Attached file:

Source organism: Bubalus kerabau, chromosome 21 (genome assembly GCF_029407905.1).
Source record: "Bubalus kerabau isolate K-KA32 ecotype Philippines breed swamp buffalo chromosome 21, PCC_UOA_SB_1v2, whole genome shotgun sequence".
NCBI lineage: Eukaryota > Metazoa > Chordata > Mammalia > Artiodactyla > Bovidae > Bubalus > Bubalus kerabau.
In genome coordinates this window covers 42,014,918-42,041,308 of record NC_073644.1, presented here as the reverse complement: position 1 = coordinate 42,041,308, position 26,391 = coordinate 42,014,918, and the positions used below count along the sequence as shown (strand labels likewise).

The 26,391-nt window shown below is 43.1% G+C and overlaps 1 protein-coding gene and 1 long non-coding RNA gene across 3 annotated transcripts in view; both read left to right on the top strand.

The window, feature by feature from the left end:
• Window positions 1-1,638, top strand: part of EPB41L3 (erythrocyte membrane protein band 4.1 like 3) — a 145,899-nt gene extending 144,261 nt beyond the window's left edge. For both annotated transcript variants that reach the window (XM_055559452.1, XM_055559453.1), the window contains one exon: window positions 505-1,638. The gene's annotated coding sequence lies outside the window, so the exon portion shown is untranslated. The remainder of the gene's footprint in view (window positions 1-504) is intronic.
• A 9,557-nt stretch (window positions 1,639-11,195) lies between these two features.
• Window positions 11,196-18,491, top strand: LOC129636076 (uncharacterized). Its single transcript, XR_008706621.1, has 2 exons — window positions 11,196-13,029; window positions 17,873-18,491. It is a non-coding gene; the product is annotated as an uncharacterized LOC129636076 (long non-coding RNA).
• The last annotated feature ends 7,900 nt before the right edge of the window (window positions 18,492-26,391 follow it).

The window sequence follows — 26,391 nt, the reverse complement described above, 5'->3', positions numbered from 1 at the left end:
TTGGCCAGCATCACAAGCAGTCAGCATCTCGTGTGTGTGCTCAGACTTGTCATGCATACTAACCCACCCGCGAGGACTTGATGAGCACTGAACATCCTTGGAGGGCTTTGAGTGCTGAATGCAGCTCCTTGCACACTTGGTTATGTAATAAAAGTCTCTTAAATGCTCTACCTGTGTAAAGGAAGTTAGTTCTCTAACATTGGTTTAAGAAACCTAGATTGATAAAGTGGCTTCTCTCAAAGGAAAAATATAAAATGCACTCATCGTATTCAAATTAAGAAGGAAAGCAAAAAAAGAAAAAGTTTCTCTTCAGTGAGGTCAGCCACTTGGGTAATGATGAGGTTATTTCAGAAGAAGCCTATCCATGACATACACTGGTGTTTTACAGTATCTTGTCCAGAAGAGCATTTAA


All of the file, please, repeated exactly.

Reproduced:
Source organism: Bubalus kerabau, chromosome 21 (genome assembly GCF_029407905.1).
Source record: "Bubalus kerabau isolate K-KA32 ecotype Philippines breed swamp buffalo chromosome 21, PCC_UOA_SB_1v2, whole genome shotgun sequence".
NCBI lineage: Eukaryota > Metazoa > Chordata > Mammalia > Artiodactyla > Bovidae > Bubalus > Bubalus kerabau.
In genome coordinates this window covers 42,014,918-42,041,308 of record NC_073644.1, presented here as the reverse complement: position 1 = coordinate 42,041,308, position 26,391 = coordinate 42,014,918, and the positions used below count along the sequence as shown (strand labels likewise).

The 26,391-nt window shown below is 43.1% G+C and overlaps 1 protein-coding gene and 1 long non-coding RNA gene across 3 annotated transcripts in view; both read left to right on the top strand.

The window, feature by feature from the left end:
• Window positions 1-1,638, top strand: part of EPB41L3 (erythrocyte membrane protein band 4.1 like 3) — a 145,899-nt gene extending 144,261 nt beyond the window's left edge. For both annotated transcript variants that reach the window (XM_055559452.1, XM_055559453.1), the window contains one exon: window positions 505-1,638. The gene's annotated coding sequence lies outside the window, so the exon portion shown is untranslated. The remainder of the gene's footprint in view (window positions 1-504) is intronic.
• A 9,557-nt stretch (window positions 1,639-11,195) lies between these two features.
• Window positions 11,196-18,491, top strand: LOC129636076 (uncharacterized). Its single transcript, XR_008706621.1, has 2 exons — window positions 11,196-13,029; window positions 17,873-18,491. It is a non-coding gene; the product is annotated as an uncharacterized LOC129636076 (long non-coding RNA).
• The last annotated feature ends 7,900 nt before the right edge of the window (window positions 18,492-26,391 follow it).

The window sequence follows — 26,391 nt, the reverse complement described above, 5'->3', positions numbered from 1 at the left end:
TTGGCCAGCATCACAAGCAGTCAGCATCTCGTGTGTGTGCTCAGACTTGTCATGCATACTAACCCACCCGCGAGGACTTGATGAGCACTGAACATCCTTGGAGGGCTTTGAGTGCTGAATGCAGCTCCTTGCACACTTGGTTATGTAATAAAAGTCTCTTAAATGCTCTACCTGTGTAAAGGAAGTTAGTTCTCTAACATTGGTTTAAGAAACCTAGATTGATAAAGTGGCTTCTCTCAAAGGAAAAATATAAAATGCACTCATCGTATTCAAATTAAGAAGGAAAGCAAAAAAAGAAAAAGTTTCTCTTCAGTGAGGTCAGCCACTTGGGTAATGATGAGGTTATTTCAGAAGAAGCCTATCCATGACATACACTGGTGTTTTACAGTATCTTGTCCAGAAGAGCATTTAA